I hope you had a scary and spooky Halloween week, the kind that would make proud the scarf wearing kids from Scooby-Doo. Mine was terrifying and it started out like this: I came home from work and asked my nine-year-old daughter how her day had been. Usually I get a "fine," or "the same," but this day I got a whopper. "We tried to come up with the weirdest Halloween name we could think of at recess." This sounded interesting so I settled down for the scoop. "Well," she said enthusiastically. "We started with my friend who is friends with this family that named their kids 'Moss' and 'Cricket' but we thought those were too normal. So we decided on 'Bob.'" She smiled triumphantly. "'Bob' is my dad's name," I said, "and kind of normal." "It is so not normal, dad," she informed me. "It's just weird."
While "Bob" is pretty spooky, I've always felt that the spookiest fruit name is Pomegranate. The name comes from the Latin pomum granatum, or "apple of many seeds" and it has been around longer than The Mummy-ancient varieties were cultivated in Mesopotamia. Pomegranates pack a nutritional wallop with potassium and powerful antioxidants that can help protect your blood lipids and may even stop plaque from accumulating on arterial walls like the green goo in "Ghostbusters." The trick is how to eat one in a white shirt. The juice, just like blood, will stain your clothes. We recommend carefully cutting off the ends (top and bottom) and then scoring the sides in 4 equal lines down the outside of the skin with a knife. Score lightly so that the line breaks the red outer layer but doesn't cut through the pithy white layer inside. Once that is done you can easily break the fruit apart in a bowl of water to avoid any errant red spray. Once you've divided it into four pieces, peel back the rind and watch the seeds fall to the bottom of the bowl while the rind floats to the top. Strain or just pull out the seeds and enjoy. There is a great video showing this process on YouTube. Search for "Produce Picker, Episode 7, Pomegranate" and you should find it.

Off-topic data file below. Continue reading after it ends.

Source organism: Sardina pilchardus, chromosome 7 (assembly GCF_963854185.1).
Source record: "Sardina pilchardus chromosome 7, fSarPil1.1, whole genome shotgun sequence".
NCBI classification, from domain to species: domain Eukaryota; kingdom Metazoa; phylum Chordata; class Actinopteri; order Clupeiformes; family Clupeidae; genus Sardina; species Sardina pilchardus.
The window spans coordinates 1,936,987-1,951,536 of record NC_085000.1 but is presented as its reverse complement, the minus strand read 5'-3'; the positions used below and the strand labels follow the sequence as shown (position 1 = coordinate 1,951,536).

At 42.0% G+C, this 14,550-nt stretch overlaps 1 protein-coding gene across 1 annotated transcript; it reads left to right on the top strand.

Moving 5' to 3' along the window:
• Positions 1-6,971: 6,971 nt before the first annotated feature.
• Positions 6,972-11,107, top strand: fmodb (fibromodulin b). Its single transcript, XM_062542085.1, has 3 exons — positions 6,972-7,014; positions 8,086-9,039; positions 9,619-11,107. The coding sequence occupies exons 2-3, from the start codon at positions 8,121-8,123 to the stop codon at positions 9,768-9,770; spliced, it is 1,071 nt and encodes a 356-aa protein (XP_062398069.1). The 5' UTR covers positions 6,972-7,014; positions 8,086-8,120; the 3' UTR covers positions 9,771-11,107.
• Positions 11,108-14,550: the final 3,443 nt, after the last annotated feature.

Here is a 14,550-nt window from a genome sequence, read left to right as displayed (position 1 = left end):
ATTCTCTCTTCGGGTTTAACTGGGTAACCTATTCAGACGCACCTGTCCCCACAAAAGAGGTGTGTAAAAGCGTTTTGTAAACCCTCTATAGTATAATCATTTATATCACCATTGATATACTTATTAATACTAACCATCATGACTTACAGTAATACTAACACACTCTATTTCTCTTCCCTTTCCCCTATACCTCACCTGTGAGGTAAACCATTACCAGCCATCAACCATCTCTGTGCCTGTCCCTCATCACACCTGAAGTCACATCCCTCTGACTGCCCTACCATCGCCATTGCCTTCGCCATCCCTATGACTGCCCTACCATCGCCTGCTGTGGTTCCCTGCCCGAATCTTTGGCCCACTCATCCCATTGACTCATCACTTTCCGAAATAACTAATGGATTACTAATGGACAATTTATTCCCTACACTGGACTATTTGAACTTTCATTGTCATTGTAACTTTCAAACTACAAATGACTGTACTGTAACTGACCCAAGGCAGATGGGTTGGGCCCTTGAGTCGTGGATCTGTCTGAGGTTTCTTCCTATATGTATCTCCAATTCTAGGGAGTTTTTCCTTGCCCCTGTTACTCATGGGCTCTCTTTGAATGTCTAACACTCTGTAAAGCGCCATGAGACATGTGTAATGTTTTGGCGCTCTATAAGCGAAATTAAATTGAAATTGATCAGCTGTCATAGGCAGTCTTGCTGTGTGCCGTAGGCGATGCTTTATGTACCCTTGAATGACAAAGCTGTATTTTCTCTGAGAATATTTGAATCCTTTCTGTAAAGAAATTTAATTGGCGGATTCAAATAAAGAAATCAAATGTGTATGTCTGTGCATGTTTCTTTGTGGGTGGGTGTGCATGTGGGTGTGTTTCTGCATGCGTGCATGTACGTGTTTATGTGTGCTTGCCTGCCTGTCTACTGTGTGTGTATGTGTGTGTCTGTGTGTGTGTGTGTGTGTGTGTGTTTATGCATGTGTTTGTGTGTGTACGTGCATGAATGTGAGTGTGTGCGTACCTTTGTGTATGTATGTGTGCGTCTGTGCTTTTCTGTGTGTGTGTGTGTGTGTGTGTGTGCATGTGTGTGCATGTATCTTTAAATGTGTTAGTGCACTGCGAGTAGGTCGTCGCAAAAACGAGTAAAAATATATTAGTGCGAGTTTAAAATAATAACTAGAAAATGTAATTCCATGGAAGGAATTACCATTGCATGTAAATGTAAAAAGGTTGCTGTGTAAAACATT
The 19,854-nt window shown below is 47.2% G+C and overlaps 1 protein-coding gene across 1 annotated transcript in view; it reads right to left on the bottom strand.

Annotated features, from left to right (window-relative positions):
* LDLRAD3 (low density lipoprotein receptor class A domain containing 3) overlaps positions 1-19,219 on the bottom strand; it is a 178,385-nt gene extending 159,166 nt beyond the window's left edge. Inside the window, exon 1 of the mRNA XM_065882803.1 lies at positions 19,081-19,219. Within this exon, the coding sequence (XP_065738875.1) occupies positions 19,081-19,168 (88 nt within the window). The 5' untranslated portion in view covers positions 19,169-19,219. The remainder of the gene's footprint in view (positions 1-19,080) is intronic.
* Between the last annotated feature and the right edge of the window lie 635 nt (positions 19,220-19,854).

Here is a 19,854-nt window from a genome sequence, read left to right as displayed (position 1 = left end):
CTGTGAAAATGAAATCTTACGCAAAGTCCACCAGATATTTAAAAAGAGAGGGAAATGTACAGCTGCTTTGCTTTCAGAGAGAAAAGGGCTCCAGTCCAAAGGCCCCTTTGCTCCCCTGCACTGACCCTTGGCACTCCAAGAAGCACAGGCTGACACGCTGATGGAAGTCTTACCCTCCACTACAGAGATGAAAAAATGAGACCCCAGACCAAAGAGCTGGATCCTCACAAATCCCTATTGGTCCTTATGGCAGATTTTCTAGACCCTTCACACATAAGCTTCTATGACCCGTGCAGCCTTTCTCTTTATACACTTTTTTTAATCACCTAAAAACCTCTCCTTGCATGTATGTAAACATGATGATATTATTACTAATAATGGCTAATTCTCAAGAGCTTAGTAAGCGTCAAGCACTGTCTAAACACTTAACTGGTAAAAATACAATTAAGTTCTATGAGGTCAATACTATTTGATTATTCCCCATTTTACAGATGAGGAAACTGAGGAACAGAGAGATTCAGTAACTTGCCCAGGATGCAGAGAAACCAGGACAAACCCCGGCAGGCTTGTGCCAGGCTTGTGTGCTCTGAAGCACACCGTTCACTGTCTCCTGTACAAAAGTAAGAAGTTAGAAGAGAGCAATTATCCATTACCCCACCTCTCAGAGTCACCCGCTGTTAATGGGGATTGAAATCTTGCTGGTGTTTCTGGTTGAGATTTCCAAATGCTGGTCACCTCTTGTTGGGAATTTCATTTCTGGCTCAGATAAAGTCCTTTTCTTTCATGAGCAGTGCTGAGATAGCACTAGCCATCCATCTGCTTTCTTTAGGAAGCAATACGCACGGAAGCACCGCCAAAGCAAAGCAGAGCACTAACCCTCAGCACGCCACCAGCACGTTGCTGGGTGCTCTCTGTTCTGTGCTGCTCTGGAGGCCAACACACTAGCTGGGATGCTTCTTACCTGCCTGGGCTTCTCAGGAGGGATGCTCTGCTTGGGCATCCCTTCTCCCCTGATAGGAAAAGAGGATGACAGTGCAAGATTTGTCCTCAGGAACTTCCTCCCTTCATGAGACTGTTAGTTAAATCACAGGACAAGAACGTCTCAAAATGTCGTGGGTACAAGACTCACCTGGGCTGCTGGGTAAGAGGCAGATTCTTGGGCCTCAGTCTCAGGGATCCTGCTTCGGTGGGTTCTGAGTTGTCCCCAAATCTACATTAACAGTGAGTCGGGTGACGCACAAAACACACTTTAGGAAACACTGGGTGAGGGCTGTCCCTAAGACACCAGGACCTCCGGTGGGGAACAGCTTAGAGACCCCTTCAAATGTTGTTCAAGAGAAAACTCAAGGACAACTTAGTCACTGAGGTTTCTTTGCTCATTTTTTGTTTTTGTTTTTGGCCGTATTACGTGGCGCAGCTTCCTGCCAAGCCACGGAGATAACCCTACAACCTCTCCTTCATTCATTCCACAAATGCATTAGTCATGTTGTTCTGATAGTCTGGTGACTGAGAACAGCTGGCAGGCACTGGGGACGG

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Enjoy and be fruitful!
- Chris Mittelstaedt email@example.com